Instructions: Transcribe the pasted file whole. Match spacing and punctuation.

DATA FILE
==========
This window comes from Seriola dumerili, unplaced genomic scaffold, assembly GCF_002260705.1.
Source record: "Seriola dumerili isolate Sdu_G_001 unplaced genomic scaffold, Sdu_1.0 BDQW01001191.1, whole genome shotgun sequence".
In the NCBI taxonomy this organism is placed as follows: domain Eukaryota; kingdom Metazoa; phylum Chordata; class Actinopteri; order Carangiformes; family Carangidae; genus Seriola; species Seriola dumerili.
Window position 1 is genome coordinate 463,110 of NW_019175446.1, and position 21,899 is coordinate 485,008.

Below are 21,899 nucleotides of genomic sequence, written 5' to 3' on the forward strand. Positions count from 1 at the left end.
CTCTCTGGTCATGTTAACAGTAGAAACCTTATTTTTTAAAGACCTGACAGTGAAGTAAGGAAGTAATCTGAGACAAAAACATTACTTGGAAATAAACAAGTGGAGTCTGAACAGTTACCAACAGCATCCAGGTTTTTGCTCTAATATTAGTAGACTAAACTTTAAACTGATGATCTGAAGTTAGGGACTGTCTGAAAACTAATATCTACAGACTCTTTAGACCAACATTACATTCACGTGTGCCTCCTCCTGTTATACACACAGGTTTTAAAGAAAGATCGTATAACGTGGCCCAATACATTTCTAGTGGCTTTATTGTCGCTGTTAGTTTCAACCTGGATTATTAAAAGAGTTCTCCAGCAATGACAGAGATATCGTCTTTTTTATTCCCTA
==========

This window comes from Seriola dumerili, unplaced genomic scaffold, assembly GCF_002260705.1.
Source record: "Seriola dumerili isolate Sdu_G_001 unplaced genomic scaffold, Sdu_1.0 BDQW01001191.1, whole genome shotgun sequence".
In the NCBI taxonomy this organism is placed as follows: domain Eukaryota; kingdom Metazoa; phylum Chordata; class Actinopteri; order Carangiformes; family Carangidae; genus Seriola; species Seriola dumerili.
Window position 1 is genome coordinate 463,110 of NW_019175446.1, and position 21,899 is coordinate 485,008.

Below are 21,899 nucleotides of genomic sequence, written 5' to 3' on the forward strand. Positions count from 1 at the left end.
CTCTCTGGTCATGTTAACAGTAGAAACCTTATTTTTTAAAGACCTGACAGTGAAGTAAGGAAGTAATCTGAGACAAAAACATTACTTGGAAATAAACAAGTGGAGTCTGAACAGTTACCAACAGCATCCAGGTTTTTGCTCTAATATTAGTAGACTAAACTTTAAACTGATGATCTGAAGTTAGGGACTGTCTGAAAACTAATATCTACAGACTCTTTAGACCAACATTACATTCACGTGTGCCTCCTCCTGTTATACACACAGGTTTTAAAGAAAGATCGTATAACGTGGCCCAATACATTTCTAGTGGCTTTATTGTCGCTGTTAGTTTCAACCTGGATTATTAAAAGAGTTCTCCAGCAATGACAGAGATATCGTCTTTTTTATTCCCTA